I have been sitting by the telephone waiting for the people from Love Island to call, but, so far, nothing. Not a peep. It can’t be that I’m not buff. I think it’s my vocabulary.
To be a Love Island star you’ve not simply got to be gorgeous to look at: you also need a certain way with words - like “like” has got to be on the tip of your tongue every time you say anything, like. A few weeks ago on Love Island, luscious Amy was being a tad critical of marvellous Molly. Said Amy: “Molly was like ‘oh he’s my type’ and I’m like ‘no, sorry, you’ve already got two’. It’s like three out of seven boys.”
Those who study these things looked at last year’s Love Island, like, and in one episode counted the word ’like’ being used 76 times in under five minutes. Among the young, ‘like’ is the go-to word of choice. I was on the bus the other day and overheard a teenage schoolboy tell his friend: ‘I was like a bit late like, not like a lot late like, just a bit like late, but he like just went like ballistic, you know like, really like totally mad. It was terrible like.’
Like it or not, ‘like’ has become to the lazy linguistic filler of our times. It’s not the only one, of course. There’s ‘um’ and ‘er’ and ‘I mean’, as well: sounds, words and phrases that serve no useful purpose, get in the way of what you want to say, and can be very, very irritating.
Listening to the Today programme on BBC Radio 4 not long ago, every one of eight consecutive interviewees began their first answer with either the word ‘Well’ or the word ‘So’. It’s so annoying – and, well, unnecessary. I didn’t watch last night’s Channel 4 ‘debate’ between some of the Conservative leadership candidates (I was working - someone’s got to), but I understand the delightful Rory Stewart irritated some viewers with his overuse of the word ‘So…’ at the start of his answers.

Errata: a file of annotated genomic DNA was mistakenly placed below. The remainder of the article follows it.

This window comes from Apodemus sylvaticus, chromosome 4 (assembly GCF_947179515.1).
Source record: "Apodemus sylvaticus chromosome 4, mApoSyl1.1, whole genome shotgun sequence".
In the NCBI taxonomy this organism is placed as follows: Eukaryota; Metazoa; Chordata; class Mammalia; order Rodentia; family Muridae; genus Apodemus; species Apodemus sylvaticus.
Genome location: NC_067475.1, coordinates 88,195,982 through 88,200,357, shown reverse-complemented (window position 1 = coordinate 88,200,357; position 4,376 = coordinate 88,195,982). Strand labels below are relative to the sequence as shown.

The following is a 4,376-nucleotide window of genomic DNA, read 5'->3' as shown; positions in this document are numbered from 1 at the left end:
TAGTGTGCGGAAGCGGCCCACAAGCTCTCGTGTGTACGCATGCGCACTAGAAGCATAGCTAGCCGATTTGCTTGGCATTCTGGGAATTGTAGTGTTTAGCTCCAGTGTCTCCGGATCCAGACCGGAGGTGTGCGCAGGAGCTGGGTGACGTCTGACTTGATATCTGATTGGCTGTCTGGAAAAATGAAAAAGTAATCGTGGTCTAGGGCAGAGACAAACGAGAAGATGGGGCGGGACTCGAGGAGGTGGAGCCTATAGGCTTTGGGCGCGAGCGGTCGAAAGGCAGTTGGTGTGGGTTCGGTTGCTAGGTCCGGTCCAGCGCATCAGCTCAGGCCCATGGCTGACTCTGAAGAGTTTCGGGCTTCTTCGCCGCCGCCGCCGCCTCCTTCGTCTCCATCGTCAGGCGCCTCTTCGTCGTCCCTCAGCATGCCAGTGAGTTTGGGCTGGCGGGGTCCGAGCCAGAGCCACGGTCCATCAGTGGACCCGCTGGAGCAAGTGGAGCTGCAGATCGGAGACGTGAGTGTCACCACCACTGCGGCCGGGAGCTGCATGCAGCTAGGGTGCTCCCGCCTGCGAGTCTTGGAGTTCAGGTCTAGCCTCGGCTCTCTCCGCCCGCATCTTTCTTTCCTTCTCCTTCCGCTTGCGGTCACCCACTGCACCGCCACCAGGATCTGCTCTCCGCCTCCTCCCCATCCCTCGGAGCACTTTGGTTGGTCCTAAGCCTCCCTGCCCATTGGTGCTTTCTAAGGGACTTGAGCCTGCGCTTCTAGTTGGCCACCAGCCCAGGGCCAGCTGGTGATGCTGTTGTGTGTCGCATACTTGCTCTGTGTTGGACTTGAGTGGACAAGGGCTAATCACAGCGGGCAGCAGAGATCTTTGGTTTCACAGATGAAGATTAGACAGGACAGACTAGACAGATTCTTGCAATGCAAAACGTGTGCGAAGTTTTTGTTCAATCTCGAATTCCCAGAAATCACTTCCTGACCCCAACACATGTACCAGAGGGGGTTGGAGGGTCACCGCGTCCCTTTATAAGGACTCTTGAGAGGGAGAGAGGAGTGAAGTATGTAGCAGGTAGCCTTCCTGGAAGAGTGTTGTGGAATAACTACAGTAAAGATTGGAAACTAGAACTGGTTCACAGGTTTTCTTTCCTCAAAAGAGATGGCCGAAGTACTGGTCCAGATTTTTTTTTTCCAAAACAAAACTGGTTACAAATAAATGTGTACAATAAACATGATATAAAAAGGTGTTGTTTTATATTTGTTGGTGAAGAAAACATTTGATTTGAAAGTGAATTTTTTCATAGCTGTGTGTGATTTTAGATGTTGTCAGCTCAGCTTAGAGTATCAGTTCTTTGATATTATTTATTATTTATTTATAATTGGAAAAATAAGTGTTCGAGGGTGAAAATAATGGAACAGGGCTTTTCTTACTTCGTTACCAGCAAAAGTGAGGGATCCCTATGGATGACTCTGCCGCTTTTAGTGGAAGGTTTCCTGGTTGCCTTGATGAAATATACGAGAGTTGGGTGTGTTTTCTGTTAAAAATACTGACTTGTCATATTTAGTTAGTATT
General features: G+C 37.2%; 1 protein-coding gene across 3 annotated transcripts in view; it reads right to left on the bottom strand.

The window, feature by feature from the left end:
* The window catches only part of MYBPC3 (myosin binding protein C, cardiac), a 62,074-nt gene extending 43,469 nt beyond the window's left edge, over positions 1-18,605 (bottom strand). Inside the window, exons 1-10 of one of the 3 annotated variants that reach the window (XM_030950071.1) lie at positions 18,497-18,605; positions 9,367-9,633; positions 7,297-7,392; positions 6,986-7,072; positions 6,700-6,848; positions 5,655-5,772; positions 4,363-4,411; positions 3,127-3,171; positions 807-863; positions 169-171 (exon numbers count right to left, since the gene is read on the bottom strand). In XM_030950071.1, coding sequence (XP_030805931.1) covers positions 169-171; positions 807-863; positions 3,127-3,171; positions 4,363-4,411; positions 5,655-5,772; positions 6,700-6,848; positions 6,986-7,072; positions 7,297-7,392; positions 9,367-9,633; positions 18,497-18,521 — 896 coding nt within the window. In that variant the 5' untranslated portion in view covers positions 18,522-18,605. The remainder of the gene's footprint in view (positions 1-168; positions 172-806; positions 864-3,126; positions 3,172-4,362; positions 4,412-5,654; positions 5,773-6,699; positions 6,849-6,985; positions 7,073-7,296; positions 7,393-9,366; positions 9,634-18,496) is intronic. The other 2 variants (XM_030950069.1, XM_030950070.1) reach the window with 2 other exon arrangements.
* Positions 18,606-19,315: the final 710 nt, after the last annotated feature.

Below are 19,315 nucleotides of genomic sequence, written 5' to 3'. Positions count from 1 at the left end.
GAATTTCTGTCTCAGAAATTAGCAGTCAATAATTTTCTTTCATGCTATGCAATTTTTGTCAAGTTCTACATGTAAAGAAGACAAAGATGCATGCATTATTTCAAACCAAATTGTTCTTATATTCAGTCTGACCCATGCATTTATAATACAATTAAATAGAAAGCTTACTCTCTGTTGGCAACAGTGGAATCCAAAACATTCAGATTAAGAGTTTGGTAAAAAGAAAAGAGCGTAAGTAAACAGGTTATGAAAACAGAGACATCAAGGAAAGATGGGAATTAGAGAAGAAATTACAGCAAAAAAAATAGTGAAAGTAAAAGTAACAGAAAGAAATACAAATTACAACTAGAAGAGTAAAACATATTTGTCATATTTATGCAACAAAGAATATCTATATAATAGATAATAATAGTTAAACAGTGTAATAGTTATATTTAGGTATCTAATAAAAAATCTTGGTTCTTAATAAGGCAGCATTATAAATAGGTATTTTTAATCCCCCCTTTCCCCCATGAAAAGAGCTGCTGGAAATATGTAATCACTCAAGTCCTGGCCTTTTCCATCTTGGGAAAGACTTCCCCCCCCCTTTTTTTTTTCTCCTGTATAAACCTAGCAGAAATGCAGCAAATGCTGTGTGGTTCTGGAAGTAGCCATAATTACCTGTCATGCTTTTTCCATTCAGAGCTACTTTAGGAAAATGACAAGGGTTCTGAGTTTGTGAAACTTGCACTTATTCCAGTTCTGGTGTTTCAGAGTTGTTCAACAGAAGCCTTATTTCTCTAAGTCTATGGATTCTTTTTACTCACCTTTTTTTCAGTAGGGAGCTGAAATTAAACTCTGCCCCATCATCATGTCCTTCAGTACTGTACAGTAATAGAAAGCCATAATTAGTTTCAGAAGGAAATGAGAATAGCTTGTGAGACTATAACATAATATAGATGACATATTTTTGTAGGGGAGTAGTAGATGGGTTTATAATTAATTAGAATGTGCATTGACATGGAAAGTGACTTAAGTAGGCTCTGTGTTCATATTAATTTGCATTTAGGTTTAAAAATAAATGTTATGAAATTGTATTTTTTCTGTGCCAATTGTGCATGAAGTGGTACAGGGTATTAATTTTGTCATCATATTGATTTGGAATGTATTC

I am currently watching a bit more TV than usual because I’m taking part in the C4 series, Celebrity Gogglebox. I’m loving it because I’m doing it with my friend Sheila Hancock, who is highly intelligent, very funny and just the best company. Together we are watching programmes we wouldn’t normally watch. (I’m now hooked on Naked Attraction.) One of the things we are both marvelling at is the profusion of bad language on TV in 2019. Never mind ‘like’ and ‘so’: every other word seems to be ‘fuck’. (Go to Catch-up and catch up with last Friday’s Celebrity Gogglebox and you’ll even hear Sheila talking about ‘cocks’!)
In my book, bad language includes not only the traditional swear words, but also the words we use all the time, but don’t need to – like ‘like’ and ‘I mean’ between every other word, and ‘well’ and ‘so’ at the start of every sentence, as well as ‘fucking’ as a relentless adjective - eg ‘fucking brilliant, mate!’. I am also tired of the fashionable words that, while useful when apposite, have become debased through overuse: ‘iconic’, ‘nuanced’, ‘stakeholders’, ‘authentic’, and ‘passionate’ are five of my particular bugbears. These days, maintaining the current ‘discourse’ (another horror) appears impossible without them.
Different over-used words and phrases annoy different people. On the Channel 4 words-and-number game Countdown, contestants have to ask one of the presenters, Rachel Riley, to select their letters and numbers for them. Before the recording the contestants are given written guidance which states: ‘When requesting letters or numbers from Rachel please avoid using the expression “Can I get” as it generates a large number of complaints from viewers.’ Of course, it does. It drives them mad. It drives me mad. My children do it in restaurants. ‘Can I get the chorizo?’ they say. I suppose they could go out to the kitchen to get it, but that’s generally not the way the system works. ‘Can I have?’ or ‘May I have?’ is correct. ‘Can I get?’ is wrong, wrong, WRONG.